The team took on more developers in an effort to increase overall velocity. One of these was Alex, a contractor with 30 years of experience handling IT projects. Alex rapidly emerged as the clear leader of the entire team; his age and experience dethroned even Patrick. He spent increasing amounts of time sequestered with the boss, talking through everything from planned features to plugin architecture to the speed of development, which the boss felt was responsible for their missed milestones. Not because the code quality was crappy and therefore more time was spent fixing bugs, but because developers "weren't coding fast enough."
The codebase had grown from a few hundred lines to several thousand. Ethan had found the magic toggle for Visual Studio that made it step into catch blocks, much to his relief. He reported this to the boss, and the ban on exception handling was (begrudgingly) lifted. Ethan adjusted rapidly, but many of the other developers still blamed exception handling for the slowness of coding. Often the addon would crash due to an incorrect cast or bad index. However, handling exceptions was seen as wasted time, so many developers refused to do it.
Upon overhearing the boss and Alex discussing the matter, Ethan threw in his two cents. "We're nearing release. We should really start adding exception handling to all new code. Then we should do a final round of testing to make sure nothing breaks."
This didn't go over well with the boss. The solution was simple to him. "Just don't use any exception handling. Remove all of it. Then we won't have to test anything extra, and we might even make our deadline."
Ethan, after retrieving his jaw from the floor, protested violently. "Who's gonna pay for a system that crashes the moment you look at it wrong? What about data integrity? If bad data is persisted to the database, it'll fill up with garbage—and then the application will throw even more exceptions!"
"I know it's not ideal," said the boss, "but there's no time. Remember the scale: we need to be at a 2, and you're at like a 6 right now. This is industry standard stuff. Trust me on this, okay?"
Time marched on. The company doubled in size, adding more developers who were forbidden from using exception handling. They moved even faster now, approaching the final ship date—well, the new final ship date, anyway.
One day, while debugging, Ethan noticed that the addon didn't crash anymore, but did log an error to the console. "Wait, what? Where was that handled?"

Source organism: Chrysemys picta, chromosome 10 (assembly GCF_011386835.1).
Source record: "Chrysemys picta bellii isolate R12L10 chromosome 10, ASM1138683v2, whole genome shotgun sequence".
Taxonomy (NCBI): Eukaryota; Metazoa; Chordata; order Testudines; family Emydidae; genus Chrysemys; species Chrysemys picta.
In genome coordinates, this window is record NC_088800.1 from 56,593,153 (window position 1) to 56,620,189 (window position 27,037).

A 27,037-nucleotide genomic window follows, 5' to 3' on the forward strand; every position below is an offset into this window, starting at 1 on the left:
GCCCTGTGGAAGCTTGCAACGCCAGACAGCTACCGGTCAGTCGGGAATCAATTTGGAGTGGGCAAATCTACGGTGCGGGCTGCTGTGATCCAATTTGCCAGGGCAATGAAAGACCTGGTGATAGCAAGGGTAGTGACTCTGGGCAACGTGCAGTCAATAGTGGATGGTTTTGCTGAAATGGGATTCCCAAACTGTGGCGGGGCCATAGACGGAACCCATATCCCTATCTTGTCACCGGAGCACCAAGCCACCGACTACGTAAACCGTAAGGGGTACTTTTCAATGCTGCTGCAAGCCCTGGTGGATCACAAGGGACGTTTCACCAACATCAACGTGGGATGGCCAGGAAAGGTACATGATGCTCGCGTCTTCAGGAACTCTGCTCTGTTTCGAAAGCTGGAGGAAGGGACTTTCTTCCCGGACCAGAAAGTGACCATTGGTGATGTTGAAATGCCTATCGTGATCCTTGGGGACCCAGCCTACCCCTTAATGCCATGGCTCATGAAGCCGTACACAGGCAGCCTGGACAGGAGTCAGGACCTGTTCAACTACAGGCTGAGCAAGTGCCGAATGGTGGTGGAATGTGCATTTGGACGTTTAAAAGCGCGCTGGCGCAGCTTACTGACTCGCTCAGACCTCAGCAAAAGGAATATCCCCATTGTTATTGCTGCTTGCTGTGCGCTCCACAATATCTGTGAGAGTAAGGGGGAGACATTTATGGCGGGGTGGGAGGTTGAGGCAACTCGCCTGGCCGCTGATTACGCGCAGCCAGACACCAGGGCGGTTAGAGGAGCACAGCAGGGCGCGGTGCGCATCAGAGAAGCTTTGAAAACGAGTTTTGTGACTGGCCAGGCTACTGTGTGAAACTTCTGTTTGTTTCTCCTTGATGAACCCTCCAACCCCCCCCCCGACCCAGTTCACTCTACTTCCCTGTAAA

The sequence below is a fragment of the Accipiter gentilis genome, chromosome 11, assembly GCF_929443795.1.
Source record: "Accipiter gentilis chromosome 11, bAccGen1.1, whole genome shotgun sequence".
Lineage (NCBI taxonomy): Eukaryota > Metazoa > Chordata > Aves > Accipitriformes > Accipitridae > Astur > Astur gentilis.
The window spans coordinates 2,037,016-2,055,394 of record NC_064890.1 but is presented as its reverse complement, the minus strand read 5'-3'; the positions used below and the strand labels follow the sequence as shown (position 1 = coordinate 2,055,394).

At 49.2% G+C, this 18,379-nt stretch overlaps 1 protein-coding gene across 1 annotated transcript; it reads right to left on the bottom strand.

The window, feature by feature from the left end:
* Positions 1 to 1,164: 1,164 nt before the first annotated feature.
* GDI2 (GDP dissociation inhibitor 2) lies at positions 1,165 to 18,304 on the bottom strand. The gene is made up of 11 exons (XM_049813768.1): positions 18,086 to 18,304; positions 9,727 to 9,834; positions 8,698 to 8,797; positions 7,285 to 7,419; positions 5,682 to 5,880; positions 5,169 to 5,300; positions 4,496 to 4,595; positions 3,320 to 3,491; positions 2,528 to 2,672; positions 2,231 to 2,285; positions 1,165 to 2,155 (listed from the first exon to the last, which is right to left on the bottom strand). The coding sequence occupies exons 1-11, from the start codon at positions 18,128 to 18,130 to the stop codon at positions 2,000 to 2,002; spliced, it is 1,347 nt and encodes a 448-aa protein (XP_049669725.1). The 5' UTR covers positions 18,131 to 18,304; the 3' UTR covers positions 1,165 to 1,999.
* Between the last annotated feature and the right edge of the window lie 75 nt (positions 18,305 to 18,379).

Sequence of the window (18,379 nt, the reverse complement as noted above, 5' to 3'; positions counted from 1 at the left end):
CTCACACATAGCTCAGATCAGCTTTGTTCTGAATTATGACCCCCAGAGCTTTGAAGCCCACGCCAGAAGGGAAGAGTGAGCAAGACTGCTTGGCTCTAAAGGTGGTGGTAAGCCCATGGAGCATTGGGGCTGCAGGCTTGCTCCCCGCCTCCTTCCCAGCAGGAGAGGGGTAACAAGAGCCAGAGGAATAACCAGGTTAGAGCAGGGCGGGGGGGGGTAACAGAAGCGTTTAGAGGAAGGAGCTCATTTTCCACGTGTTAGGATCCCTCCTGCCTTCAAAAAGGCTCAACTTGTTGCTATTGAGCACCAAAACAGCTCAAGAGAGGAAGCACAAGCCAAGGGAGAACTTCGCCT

Concerned, he dug through the code. Most of his exception handling had been removed or commented out; he couldn't find a single catch block in the whole module he was working on. Finally, he found it: at the very top level, someone had put a try-catch block around the entry point to swallow any exceptions that were thrown.
Ethan asked Alex about it the next time he caught him in the hallway.
"Yeah, we can't have the addon crashing all the time, you know?" Alex shrugged.
Another junior developer poked his head out of a nearby cubicle. "It turns out, in C#, if you have an exception, the entire application crashes! Crazy, right? I found that out last week, and I told Alex about it, so we decided to implement exception handling."
Ethan had no words at first. He just cradled his forehead in the palm of his hand. Finally, he tried one last time to explain. "Look. Exception handling is a good idea. But this is going to swallow all the errors, so debugging will be impossible. At the very least, let's put a catch block around each module so we know which one failed. And stop removing my catch blocks!"
Alex shook his head. "You just have to do it right. All of you," he added, raising his voice so the others could hear. "If you just code it right from the start, there won't be exceptions, and handling them won't be necessary!"
Ethan learned a valuable lesson that day: why exactly it was that startup developers tended to congregate in bars and debate the merits of various fine liquors online. It wasn't that people who liked alcohol were drawn to software development. Working at places like this drove developers to drink.